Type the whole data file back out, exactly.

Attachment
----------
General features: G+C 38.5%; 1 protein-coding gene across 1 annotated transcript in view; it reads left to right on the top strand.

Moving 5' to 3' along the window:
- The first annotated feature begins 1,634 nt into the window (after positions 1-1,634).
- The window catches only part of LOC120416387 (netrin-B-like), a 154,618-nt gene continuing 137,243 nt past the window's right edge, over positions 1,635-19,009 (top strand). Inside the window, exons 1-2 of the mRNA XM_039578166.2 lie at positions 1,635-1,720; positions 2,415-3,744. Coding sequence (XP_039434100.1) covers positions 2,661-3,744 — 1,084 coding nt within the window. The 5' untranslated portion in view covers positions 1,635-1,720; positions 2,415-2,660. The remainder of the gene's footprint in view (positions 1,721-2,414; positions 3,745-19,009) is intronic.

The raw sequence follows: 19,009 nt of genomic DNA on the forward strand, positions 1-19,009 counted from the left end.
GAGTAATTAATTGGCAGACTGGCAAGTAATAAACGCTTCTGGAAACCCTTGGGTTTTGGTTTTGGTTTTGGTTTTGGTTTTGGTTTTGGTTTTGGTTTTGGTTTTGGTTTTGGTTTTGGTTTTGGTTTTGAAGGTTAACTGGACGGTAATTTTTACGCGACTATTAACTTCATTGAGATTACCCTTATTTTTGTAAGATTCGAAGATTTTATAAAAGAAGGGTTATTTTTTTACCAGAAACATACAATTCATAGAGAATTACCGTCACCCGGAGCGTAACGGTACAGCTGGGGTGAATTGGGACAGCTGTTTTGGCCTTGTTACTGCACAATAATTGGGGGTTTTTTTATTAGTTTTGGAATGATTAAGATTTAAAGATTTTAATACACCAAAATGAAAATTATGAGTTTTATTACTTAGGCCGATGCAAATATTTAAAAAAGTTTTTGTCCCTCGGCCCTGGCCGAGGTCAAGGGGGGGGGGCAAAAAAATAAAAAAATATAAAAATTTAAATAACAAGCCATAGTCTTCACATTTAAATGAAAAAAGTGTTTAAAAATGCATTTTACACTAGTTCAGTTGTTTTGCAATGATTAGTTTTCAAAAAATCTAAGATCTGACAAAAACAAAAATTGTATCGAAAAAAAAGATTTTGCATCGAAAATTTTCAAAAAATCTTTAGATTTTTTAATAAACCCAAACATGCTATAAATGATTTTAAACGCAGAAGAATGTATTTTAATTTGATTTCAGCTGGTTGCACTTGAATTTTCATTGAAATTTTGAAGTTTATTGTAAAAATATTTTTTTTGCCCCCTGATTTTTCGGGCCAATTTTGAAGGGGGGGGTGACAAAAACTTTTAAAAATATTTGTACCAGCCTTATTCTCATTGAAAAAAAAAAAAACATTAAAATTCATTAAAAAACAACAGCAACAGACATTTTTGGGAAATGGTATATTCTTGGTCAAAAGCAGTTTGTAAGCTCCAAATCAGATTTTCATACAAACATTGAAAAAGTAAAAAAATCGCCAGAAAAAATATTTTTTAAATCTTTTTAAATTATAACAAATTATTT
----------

General features: G+C 38.5%; 1 protein-coding gene across 1 annotated transcript in view; it reads left to right on the top strand.

Moving 5' to 3' along the window:
- The first annotated feature begins 1,634 nt into the window (after positions 1-1,634).
- The window catches only part of LOC120416387 (netrin-B-like), a 154,618-nt gene continuing 137,243 nt past the window's right edge, over positions 1,635-19,009 (top strand). Inside the window, exons 1-2 of the mRNA XM_039578166.2 lie at positions 1,635-1,720; positions 2,415-3,744. Coding sequence (XP_039434100.1) covers positions 2,661-3,744 — 1,084 coding nt within the window. The 5' untranslated portion in view covers positions 1,635-1,720; positions 2,415-2,660. The remainder of the gene's footprint in view (positions 1,721-2,414; positions 3,745-19,009) is intronic.

The raw sequence follows: 19,009 nt of genomic DNA on the forward strand, positions 1-19,009 counted from the left end.
GAGTAATTAATTGGCAGACTGGCAAGTAATAAACGCTTCTGGAAACCCTTGGGTTTTGGTTTTGGTTTTGGTTTTGGTTTTGGTTTTGGTTTTGGTTTTGGTTTTGGTTTTGGTTTTGGTTTTGGTTTTGAAGGTTAACTGGACGGTAATTTTTACGCGACTATTAACTTCATTGAGATTACCCTTATTTTTGTAAGATTCGAAGATTTTATAAAAGAAGGGTTATTTTTTTACCAGAAACATACAATTCATAGAGAATTACCGTCACCCGGAGCGTAACGGTACAGCTGGGGTGAATTGGGACAGCTGTTTTGGCCTTGTTACTGCACAATAATTGGGGGTTTTTTTATTAGTTTTGGAATGATTAAGATTTAAAGATTTTAATACACCAAAATGAAAATTATGAGTTTTATTACTTAGGCCGATGCAAATATTTAAAAAAGTTTTTGTCCCTCGGCCCTGGCCGAGGTCAAGGGGGGGGGGCAAAAAAATAAAAAAATATAAAAATTTAAATAACAAGCCATAGTCTTCACATTTAAATGAAAAAAGTGTTTAAAAATGCATTTTACACTAGTTCAGTTGTTTTGCAATGATTAGTTTTCAAAAAATCTAAGATCTGACAAAAACAAAAATTGTATCGAAAAAAAAGATTTTGCATCGAAAATTTTCAAAAAATCTTTAGATTTTTTAATAAACCCAAACATGCTATAAATGATTTTAAACGCAGAAGAATGTATTTTAATTTGATTTCAGCTGGTTGCACTTGAATTTTCATTGAAATTTTGAAGTTTATTGTAAAAATATTTTTTTTGCCCCCTGATTTTTCGGGCCAATTTTGAAGGGGGGGGTGACAAAAACTTTTAAAAATATTTGTACCAGCCTTATTCTCATTGAAAAAAAAAAAAACATTAAAATTCATTAAAAAACAACAGCAACAGACATTTTTGGGAAATGGTATATTCTTGGTCAAAAGCAGTTTGTAAGCTCCAAATCAGATTTTCATACAAACATTGAAAAAGTAAAAAAATCGCCAGAAAAAATATTTTTTAAATCTTTTTAAATTATAACAAATTATTT